Angel, from the Buffy the Vampire Slayer spinoff series, said it this way:
"Nothing in the world is the way it ought to be. It's harsh, and cruel, but that's why there's us. Champions. It doesn't matter where we come from, or what we've done, or suffered, or even if we make a difference. We live as though the world were as it should be. To show it what it can be."
I talked last post about how the heroes and archetypes of myth recur wearing (as Joseph Campbell says) new masks in all times and cultures. They live the same stories over and over again because the stories hold truths we need to hear.
Here's one about (Campbell again) The Hero With a Thousand Faces:Once there was a young person named Arthur/Moses/Frodo/Clark Kent/Luke Skywalker/Buffy Somers/Harry Potter who was raised as a commoner, not suspecting his noble heritage. She met a wise old man named Merlin/Gandalf/Obi-Wan Kenobi/Giles/Dumbledore who revealed her true destiny. Granted a weapon of great power called Excalibur/the Staff of God/the One Ring/super powers/a lightsaber/a wooden stake/a phoenix-and-holly wand, he went forth to fight the forces of evil.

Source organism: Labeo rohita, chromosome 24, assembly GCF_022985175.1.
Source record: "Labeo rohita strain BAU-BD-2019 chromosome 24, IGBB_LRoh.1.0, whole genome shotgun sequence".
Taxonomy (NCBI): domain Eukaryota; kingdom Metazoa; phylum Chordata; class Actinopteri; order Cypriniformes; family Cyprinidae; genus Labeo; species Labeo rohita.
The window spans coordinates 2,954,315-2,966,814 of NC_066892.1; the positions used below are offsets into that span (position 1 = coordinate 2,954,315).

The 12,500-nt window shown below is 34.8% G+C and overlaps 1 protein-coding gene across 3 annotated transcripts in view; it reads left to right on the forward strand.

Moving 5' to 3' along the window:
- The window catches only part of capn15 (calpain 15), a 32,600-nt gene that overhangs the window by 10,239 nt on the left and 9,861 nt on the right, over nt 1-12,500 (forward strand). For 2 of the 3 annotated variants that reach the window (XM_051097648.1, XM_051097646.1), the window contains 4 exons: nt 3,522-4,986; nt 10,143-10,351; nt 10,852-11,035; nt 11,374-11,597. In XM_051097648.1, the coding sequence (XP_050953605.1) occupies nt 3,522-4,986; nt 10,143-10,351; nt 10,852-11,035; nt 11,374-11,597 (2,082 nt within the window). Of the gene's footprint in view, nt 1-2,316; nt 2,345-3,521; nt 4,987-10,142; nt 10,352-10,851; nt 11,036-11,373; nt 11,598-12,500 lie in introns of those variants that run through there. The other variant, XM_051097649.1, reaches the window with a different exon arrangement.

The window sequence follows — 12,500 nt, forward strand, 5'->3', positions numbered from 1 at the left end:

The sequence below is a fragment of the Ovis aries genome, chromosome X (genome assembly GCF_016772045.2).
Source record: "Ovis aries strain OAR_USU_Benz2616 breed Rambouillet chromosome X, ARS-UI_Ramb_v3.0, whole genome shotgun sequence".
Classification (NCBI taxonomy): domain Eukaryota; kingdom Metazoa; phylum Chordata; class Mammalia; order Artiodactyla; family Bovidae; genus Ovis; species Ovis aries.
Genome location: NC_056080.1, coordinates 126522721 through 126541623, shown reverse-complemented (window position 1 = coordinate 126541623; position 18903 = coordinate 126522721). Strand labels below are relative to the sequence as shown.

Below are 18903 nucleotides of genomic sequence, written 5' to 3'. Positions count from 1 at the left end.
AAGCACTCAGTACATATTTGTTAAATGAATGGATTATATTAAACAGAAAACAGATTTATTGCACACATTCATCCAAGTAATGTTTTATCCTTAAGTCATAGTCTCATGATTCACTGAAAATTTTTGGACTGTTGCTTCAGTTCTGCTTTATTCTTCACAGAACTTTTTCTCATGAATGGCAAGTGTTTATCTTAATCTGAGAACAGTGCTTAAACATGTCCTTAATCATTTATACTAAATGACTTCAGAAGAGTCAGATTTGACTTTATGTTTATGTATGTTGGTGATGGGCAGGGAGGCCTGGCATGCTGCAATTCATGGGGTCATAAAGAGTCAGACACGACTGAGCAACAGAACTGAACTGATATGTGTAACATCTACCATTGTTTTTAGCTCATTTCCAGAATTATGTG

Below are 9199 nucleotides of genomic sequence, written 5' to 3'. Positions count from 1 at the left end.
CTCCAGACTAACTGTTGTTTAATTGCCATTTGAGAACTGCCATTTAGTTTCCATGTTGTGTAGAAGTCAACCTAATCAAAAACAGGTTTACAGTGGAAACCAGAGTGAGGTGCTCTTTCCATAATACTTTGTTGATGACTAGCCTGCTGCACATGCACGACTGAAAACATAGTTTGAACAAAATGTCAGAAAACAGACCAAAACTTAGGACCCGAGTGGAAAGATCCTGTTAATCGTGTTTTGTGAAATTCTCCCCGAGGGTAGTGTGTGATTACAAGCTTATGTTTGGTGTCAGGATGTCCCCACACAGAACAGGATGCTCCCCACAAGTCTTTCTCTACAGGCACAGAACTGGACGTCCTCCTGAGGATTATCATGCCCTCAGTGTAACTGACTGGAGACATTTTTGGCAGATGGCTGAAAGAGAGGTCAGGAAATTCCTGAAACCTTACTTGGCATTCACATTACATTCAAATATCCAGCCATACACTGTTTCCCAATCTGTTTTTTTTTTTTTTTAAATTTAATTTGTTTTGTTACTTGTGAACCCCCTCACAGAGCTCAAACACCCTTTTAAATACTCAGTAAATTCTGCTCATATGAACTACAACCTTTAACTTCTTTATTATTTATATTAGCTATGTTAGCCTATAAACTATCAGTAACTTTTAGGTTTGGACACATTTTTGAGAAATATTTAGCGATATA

The clearest truth in the story is that no matter what our situation we are all greater and nobler than we think. We're worthy, we have a purpose, as the Desiderata says we "have a right to be here."
Young heroes, wise wizards, objects of power, monsters and villains are archetypes that surface in most stories (or is there only one story?) The hero doesn't have to be fantastic. He can be a private detective, his magic kingdom the mean streets of Los Angeles and the dragon may be a corrupt corporation. The swords, rings and wands are icons, symbols of power.
There are more vital truths hidden in myths and fairy tales and popular culture, and many more examples of their recurring patterns. But in order to fully appreciate them we have to include some myths that a lot of people take seriously. Before I get there I'm going to have to digress next post and talk about myth and religion.